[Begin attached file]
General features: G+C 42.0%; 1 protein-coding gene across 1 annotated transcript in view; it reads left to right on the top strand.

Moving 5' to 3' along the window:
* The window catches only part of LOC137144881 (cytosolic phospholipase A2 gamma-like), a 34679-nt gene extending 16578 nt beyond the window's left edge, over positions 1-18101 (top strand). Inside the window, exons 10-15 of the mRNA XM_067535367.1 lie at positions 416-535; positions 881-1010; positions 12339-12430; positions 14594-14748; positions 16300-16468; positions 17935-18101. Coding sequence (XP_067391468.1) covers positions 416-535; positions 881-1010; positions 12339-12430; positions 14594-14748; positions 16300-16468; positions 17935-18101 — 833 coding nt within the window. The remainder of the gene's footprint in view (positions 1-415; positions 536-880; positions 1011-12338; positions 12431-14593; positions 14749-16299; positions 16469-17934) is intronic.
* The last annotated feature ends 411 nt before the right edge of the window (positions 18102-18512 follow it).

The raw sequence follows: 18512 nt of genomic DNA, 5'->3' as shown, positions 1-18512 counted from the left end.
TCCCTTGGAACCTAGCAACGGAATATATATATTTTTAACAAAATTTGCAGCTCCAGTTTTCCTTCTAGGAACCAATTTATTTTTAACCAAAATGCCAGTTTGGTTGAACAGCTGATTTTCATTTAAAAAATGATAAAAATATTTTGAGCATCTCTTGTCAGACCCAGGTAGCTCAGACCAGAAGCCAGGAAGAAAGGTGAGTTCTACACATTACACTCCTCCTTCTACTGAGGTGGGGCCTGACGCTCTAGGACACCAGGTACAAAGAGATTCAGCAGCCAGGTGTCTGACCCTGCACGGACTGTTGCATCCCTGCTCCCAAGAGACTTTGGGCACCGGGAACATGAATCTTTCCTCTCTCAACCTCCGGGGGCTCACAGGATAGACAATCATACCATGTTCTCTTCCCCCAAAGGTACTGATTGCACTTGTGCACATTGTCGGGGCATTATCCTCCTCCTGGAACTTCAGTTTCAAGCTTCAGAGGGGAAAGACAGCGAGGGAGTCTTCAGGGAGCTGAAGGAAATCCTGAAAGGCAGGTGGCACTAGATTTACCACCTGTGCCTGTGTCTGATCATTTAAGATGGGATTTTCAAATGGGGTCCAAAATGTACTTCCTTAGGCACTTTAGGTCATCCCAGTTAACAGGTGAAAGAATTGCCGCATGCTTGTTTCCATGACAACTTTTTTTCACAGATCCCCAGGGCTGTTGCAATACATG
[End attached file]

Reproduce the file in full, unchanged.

General features: G+C 42.0%; 1 protein-coding gene across 1 annotated transcript in view; it reads left to right on the top strand.

Moving 5' to 3' along the window:
* The window catches only part of LOC137144881 (cytosolic phospholipase A2 gamma-like), a 34679-nt gene extending 16578 nt beyond the window's left edge, over positions 1-18101 (top strand). Inside the window, exons 10-15 of the mRNA XM_067535367.1 lie at positions 416-535; positions 881-1010; positions 12339-12430; positions 14594-14748; positions 16300-16468; positions 17935-18101. Coding sequence (XP_067391468.1) covers positions 416-535; positions 881-1010; positions 12339-12430; positions 14594-14748; positions 16300-16468; positions 17935-18101 — 833 coding nt within the window. The remainder of the gene's footprint in view (positions 1-415; positions 536-880; positions 1011-12338; positions 12431-14593; positions 14749-16299; positions 16469-17934) is intronic.
* The last annotated feature ends 411 nt before the right edge of the window (positions 18102-18512 follow it).

The raw sequence follows: 18512 nt of genomic DNA, 5'->3' as shown, positions 1-18512 counted from the left end.
TCCCTTGGAACCTAGCAACGGAATATATATATTTTTAACAAAATTTGCAGCTCCAGTTTTCCTTCTAGGAACCAATTTATTTTTAACCAAAATGCCAGTTTGGTTGAACAGCTGATTTTCATTTAAAAAATGATAAAAATATTTTGAGCATCTCTTGTCAGACCCAGGTAGCTCAGACCAGAAGCCAGGAAGAAAGGTGAGTTCTACACATTACACTCCTCCTTCTACTGAGGTGGGGCCTGACGCTCTAGGACACCAGGTACAAAGAGATTCAGCAGCCAGGTGTCTGACCCTGCACGGACTGTTGCATCCCTGCTCCCAAGAGACTTTGGGCACCGGGAACATGAATCTTTCCTCTCTCAACCTCCGGGGGCTCACAGGATAGACAATCATACCATGTTCTCTTCCCCCAAAGGTACTGATTGCACTTGTGCACATTGTCGGGGCATTATCCTCCTCCTGGAACTTCAGTTTCAAGCTTCAGAGGGGAAAGACAGCGAGGGAGTCTTCAGGGAGCTGAAGGAAATCCTGAAAGGCAGGTGGCACTAGATTTACCACCTGTGCCTGTGTCTGATCATTTAAGATGGGATTTTCAAATGGGGTCCAAAATGTACTTCCTTAGGCACTTTAGGTCATCCCAGTTAACAGGTGAAAGAATTGCCGCATGCTTGTTTCCATGACAACTTTTTTTCACAGATCCCCAGGGCTGTTGCAATACATG